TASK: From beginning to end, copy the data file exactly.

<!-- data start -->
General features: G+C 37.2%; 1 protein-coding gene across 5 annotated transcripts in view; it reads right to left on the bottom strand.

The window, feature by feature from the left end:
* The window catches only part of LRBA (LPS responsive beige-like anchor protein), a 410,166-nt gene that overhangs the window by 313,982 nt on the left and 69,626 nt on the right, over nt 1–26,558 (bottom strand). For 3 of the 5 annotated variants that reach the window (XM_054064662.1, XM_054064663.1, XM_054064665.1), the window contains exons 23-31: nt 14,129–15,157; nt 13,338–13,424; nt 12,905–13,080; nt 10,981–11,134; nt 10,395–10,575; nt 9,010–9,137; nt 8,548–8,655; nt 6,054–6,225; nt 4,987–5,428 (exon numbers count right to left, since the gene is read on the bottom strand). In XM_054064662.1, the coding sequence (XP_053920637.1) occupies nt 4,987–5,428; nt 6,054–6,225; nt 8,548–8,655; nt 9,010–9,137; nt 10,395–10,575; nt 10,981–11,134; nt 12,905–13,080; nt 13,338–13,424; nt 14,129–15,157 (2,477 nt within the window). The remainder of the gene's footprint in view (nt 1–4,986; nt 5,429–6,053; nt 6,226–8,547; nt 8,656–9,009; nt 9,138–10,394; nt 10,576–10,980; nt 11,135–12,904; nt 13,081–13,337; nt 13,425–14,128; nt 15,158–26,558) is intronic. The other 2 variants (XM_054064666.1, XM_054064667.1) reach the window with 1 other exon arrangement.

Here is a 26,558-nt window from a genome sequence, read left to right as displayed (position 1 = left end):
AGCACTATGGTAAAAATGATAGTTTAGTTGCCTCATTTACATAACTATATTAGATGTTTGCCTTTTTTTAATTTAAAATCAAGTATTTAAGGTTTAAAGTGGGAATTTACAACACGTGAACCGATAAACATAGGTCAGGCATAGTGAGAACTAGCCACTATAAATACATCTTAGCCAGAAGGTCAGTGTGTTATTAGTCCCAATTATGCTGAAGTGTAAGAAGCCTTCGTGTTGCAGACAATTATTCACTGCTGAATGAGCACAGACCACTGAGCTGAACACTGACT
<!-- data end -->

General features: G+C 37.2%; 1 protein-coding gene across 5 annotated transcripts in view; it reads right to left on the bottom strand.

The window, feature by feature from the left end:
* The window catches only part of LRBA (LPS responsive beige-like anchor protein), a 410,166-nt gene that overhangs the window by 313,982 nt on the left and 69,626 nt on the right, over nt 1–26,558 (bottom strand). For 3 of the 5 annotated variants that reach the window (XM_054064662.1, XM_054064663.1, XM_054064665.1), the window contains exons 23-31: nt 14,129–15,157; nt 13,338–13,424; nt 12,905–13,080; nt 10,981–11,134; nt 10,395–10,575; nt 9,010–9,137; nt 8,548–8,655; nt 6,054–6,225; nt 4,987–5,428 (exon numbers count right to left, since the gene is read on the bottom strand). In XM_054064662.1, the coding sequence (XP_053920637.1) occupies nt 4,987–5,428; nt 6,054–6,225; nt 8,548–8,655; nt 9,010–9,137; nt 10,395–10,575; nt 10,981–11,134; nt 12,905–13,080; nt 13,338–13,424; nt 14,129–15,157 (2,477 nt within the window). The remainder of the gene's footprint in view (nt 1–4,986; nt 5,429–6,053; nt 6,226–8,547; nt 8,656–9,009; nt 9,138–10,394; nt 10,576–10,980; nt 11,135–12,904; nt 13,081–13,337; nt 13,425–14,128; nt 15,158–26,558) is intronic. The other 2 variants (XM_054064666.1, XM_054064667.1) reach the window with 1 other exon arrangement.

Here is a 26,558-nt window from a genome sequence, read left to right as displayed (position 1 = left end):
AGCACTATGGTAAAAATGATAGTTTAGTTGCCTCATTTACATAACTATATTAGATGTTTGCCTTTTTTTAATTTAAAATCAAGTATTTAAGGTTTAAAGTGGGAATTTACAACACGTGAACCGATAAACATAGGTCAGGCATAGTGAGAACTAGCCACTATAAATACATCTTAGCCAGAAGGTCAGTGTGTTATTAGTCCCAATTATGCTGAAGTGTAAGAAGCCTTCGTGTTGCAGACAATTATTCACTGCTGAATGAGCACAGACCACTGAGCTGAACACTGACT